Avocados are often avoided by many health-conscious people because of their high fat content. It’s true, 1 cup of avocado contains 240 calories, 184 of which are fat, or 34% of the fat you should ingest daily. The problem with standard nutritional data, though, is that they tend to lump all fats into a single category, with the exception of saturated fats (16% in a serving of avocado). Monosaturated and polysaturated fats are in fact healthy for you in moderate quantities, actually reducing menacing LDL cholesterol.

Avocado History

The avocado originated in the state of Pueblo, Mexico, dating back as early as 10,000 BC. A close relative of the Hass variety we currently consume called Criollo can be dated back to 900 AD. The Aztecs referred to the avocado as “the fertility fruit” referring to both its shape and dense nutritional content. Most of the avocados eaten in the United States now come from California and Florida, and Mexico still exports a large portion to the US.

Avocado Nutritional Factsavocado nutrition facts

As you’ve already noticed, avocados have plenty of fat. They should be eaten in moderation, as a result. If eaten in moderation, though, enjoy all the wonderful benefits that it has to offer.

Most of the fats contained in avocado are monosaturated fats – the good kind of fat. This will reduce your LDL cholesterol levels and boost HDL cholesterol levels. Multiple studies have shown this to be true. For example, after a sample of people went on a 7 day diet of high avocado intake, LDL’s and triglycerides dropped by 22% and HDLs increased by 11%. That is a markedly sharp difference in such a short period of time.

Avocados and Your Diet

Avocados are great for replacing fats that are already present in your diet. Instead of a grilled cheese sandwich, try replacing the cheese with avocado. Instead of buttering your toast, throw on a few slices of avocado. Replacing any cheese you might put in your salad with avocado will not only replace those bad fats and cholesterol, it will assist in absorbing all the other nutrients in the salad, as well. Fat replacement is definitely the healthiest way to incorporate more avocados into your diet.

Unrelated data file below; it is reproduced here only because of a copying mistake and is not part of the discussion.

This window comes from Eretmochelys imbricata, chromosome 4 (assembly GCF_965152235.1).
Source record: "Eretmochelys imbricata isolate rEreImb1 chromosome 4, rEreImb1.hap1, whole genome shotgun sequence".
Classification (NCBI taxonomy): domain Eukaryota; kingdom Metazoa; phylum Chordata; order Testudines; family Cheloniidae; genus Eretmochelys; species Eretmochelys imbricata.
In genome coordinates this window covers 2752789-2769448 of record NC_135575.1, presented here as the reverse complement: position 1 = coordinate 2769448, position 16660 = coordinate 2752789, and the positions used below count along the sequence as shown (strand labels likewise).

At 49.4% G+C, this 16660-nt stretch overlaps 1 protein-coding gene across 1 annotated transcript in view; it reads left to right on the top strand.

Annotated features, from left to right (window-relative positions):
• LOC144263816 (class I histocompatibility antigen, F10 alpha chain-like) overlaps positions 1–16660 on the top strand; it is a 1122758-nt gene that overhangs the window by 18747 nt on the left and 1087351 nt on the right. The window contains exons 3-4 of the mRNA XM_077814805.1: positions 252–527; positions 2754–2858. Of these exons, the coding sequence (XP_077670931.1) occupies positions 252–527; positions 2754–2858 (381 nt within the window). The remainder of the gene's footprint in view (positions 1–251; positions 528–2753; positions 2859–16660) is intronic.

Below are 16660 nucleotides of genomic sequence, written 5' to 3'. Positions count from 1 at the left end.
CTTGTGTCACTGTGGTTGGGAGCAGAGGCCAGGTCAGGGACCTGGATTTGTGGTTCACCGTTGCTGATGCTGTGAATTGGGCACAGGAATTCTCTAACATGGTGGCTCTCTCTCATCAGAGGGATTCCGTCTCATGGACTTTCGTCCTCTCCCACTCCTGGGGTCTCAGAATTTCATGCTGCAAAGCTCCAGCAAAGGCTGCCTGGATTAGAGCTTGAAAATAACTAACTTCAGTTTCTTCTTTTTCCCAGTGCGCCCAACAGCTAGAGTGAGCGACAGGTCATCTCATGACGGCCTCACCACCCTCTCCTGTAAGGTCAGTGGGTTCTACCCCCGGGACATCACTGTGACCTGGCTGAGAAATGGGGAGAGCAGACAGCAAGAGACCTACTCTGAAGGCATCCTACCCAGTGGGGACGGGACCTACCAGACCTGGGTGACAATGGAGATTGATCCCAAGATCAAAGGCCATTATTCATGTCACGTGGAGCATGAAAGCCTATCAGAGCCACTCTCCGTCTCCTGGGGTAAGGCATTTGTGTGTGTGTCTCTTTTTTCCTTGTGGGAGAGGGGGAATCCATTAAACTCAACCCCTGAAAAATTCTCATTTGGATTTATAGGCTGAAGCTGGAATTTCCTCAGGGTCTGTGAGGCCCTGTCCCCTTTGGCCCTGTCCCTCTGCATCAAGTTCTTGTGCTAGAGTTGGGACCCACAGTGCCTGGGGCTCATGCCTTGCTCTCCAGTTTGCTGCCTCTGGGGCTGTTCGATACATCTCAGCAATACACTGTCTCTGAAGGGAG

Avocados are eaten raw most of the time – they’re tasty enough to eat right out of the peel. If you do cook them up – say, in a scramble – make sure they’re only cooked for a short period of time, or they’ll become bitter. Avocados are also excellent in any milk-based shake. Just put 2% milk, avocado, and a little sugar into a blender, and behold a beautiful and delicious treat. Avocados are a very flexible food, so use your imagination and start incorporating them into foods you wouldn’t otherwise think of.

Picking the Right Avocado

A ripe avocado will be slightly soft when squeezed gently, but firm overall. If an avocado is overripe, it will likely be brown and black with bruises when you crack it open. Avoid avocados with cracks or with their top stem broken off, as they oxygenate very quickly and begin to go brown and spoil soon after. If you’re buying avocados to have around the house for a while, though, picking an unripe avocado is a prudent choice. Leave it on your kitchen counter, and they’ll be ready to eat in a few days time.